One of the biggest adjustments I’ve seen in my four years at William Jewell College is freshmen and transfers learning to handle the demands of school and softball at a high level. Your stress levels increase when you realize everything you have to do and how competitive it is in both school and softball. The adjustment can be very difficult especially if you start cutting corners and don’t take care of yourself.
Being a collegiate student athlete means you have responsibilities and expectations to meet. The biggest responsibility and main priority is school first. Although you may think you are only there to play softball, school is your top priority. The harsh reality is that an education or degree will take you further in life than softball. There is a reason that the word STUDENT comes first in student athletes. At William Jewell College we take pride in our individual GPA’s and set goals as a team in order to obtain them. The adjustment to a top notch school can be a little overwhelming at first but there is a lot of help and you need to take advantage of it. At times it can be a struggle balancing school and softball; therefore it is very important to get help when needed. Most schools have tutors you can meet with and at many schools they are free. Regardless, you should take full advantage of them as you adjust to the difficulties of college. Maybe you don’t feel comfortable going to a tutor, then ask a student in your class who understands the material; here at Jewell I’ve found there’s always someone in your class willing to help. Another option is seeking help from the professor. Especially at a small school like Jewell, professors encourage meeting with them. They post their office hours online, in the syllabus and sometimes announce it in class. Meeting with your professor shows that you are trying and care about the course. It never hurts to send a quick email these days. Oh, and don’t forget your teammates they’ve been through it and have lots of insight they can share. Bottom Line: Don’t be afraid to ask for help. Your professors, advisors, teammates, and especially your coaches are there for you.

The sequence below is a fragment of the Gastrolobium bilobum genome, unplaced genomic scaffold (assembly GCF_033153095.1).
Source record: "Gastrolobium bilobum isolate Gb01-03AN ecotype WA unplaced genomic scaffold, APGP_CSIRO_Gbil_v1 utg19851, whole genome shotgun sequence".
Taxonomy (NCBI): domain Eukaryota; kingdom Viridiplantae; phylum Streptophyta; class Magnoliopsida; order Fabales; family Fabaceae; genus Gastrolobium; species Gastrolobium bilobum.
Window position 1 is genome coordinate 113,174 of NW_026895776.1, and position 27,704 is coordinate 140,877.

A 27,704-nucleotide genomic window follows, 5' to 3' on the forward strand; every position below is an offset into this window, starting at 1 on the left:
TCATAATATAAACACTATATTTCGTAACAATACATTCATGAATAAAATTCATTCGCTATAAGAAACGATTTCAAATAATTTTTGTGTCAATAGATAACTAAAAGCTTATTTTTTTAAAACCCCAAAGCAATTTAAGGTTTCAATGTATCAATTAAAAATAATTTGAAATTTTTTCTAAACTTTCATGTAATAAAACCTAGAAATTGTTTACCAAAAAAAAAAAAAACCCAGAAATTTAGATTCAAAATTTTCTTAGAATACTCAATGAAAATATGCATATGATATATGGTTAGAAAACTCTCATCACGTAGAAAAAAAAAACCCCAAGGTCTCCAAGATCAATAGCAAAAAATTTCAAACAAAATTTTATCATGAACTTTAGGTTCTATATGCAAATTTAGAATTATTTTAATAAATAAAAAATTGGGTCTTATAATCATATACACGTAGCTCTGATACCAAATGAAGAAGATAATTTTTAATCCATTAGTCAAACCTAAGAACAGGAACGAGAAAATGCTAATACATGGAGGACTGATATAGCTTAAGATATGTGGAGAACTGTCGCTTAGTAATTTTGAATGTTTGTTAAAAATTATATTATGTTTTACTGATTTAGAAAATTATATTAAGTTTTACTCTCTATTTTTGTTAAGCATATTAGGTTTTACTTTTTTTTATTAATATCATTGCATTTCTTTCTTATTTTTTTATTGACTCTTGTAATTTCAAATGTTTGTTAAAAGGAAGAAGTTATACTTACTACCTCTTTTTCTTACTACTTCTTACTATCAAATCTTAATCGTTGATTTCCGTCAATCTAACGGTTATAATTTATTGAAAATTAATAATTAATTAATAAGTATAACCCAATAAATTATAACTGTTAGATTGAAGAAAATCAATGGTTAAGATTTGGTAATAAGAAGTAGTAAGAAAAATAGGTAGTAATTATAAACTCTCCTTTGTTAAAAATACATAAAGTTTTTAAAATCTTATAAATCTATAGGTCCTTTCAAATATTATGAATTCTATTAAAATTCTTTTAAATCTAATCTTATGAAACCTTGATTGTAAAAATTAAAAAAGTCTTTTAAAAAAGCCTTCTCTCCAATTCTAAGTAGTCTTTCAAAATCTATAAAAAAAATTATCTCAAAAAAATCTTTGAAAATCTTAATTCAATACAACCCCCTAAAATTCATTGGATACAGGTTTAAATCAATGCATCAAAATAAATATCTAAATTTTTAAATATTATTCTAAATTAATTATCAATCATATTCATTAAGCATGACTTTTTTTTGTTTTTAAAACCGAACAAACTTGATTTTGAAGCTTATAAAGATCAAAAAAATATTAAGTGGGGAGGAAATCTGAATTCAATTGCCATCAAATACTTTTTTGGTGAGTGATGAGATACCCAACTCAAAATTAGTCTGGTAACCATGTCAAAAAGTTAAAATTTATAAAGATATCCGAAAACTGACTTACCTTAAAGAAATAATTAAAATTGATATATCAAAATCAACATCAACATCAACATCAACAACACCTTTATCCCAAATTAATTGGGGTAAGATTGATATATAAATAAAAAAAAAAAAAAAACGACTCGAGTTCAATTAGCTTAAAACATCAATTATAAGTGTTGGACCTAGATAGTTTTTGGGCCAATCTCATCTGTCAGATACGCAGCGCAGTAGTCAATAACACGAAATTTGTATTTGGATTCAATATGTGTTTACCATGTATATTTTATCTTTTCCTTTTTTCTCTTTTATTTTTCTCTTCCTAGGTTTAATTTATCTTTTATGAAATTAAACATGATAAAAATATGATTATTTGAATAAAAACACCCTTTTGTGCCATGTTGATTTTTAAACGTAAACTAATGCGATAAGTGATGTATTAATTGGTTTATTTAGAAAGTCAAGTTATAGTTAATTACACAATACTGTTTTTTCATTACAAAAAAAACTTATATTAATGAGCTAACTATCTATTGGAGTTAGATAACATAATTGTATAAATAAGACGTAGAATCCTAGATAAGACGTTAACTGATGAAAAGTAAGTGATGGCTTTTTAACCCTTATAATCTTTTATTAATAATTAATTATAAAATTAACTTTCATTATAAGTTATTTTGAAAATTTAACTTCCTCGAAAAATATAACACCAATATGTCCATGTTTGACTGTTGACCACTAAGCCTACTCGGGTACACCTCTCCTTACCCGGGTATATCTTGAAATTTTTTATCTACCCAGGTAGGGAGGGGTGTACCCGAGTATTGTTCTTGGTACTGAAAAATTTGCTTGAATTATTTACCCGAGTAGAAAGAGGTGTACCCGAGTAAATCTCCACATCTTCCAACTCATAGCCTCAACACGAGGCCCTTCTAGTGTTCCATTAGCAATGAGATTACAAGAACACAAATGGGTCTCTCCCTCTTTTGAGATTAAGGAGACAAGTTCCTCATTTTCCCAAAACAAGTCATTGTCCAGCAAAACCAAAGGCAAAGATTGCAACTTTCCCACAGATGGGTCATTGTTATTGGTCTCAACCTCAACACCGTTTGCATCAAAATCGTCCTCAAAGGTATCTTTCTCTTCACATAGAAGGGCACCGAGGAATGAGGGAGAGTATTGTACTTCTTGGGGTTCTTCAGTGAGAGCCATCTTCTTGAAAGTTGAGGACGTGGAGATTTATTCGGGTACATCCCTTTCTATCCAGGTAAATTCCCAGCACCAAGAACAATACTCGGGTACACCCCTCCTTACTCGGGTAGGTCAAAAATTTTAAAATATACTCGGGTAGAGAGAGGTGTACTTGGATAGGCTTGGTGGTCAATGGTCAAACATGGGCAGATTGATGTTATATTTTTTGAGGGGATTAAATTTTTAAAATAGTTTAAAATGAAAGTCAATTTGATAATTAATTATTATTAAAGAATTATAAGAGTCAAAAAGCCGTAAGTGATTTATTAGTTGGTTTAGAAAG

One of the biggest mistakes I see new athletes make is not taking care of themselves. As a collegiate student athlete, one of the toughest responsibilities is taking care of your health. Getting enough sleep is very important. It’s easy to stay up late doing others things whether you’re studying for a big exam, doing homework, watching Netflix or just hanging out with friends. It’s your responsibility to get enough sleep so you aren’t groggy the next day. You need the energy to stay focused in class and to perform well in practice. Coach Combs tells us, “it’s not the amount of sleep you get each night that maters; it’s the amount you get before midnight that is most important.” It’s not only your responsibility to yourself; it’s also your responsibility to the team to take care of yourself at all times. Also to stay healthy you need to eat right and drink plenty of water. Be sure to pick light foods that aren’t greasy, but be sure to eat enough so you aren’t starving later. If you don’t have time to eat before practice check with your school food service to see if they have a sack lunch plan or a to go lunch box. You might have to pick up food in between class or the night before. Also pack a few snacks to eat during class or before practice. It’s your responsibility to take care of your body so you can perform. You can’t perform in the classroom or on the field if you’re tired, worn out, or sick because you didn’t take care of yourself.
To be successful in the classroom and on the field you have to hold yourself accountable and be disciplined. College is a great time and it teaches us so many life lessons that are preparing us for the jobs we’ll have when we graduate. College can be one of the best four years of your life; learn to take care of yourself, hold yourself accountable by being disciplined, and don’t cut corners and you’ll always be a winner.
Senior, 2ndÂ base
William Jewell College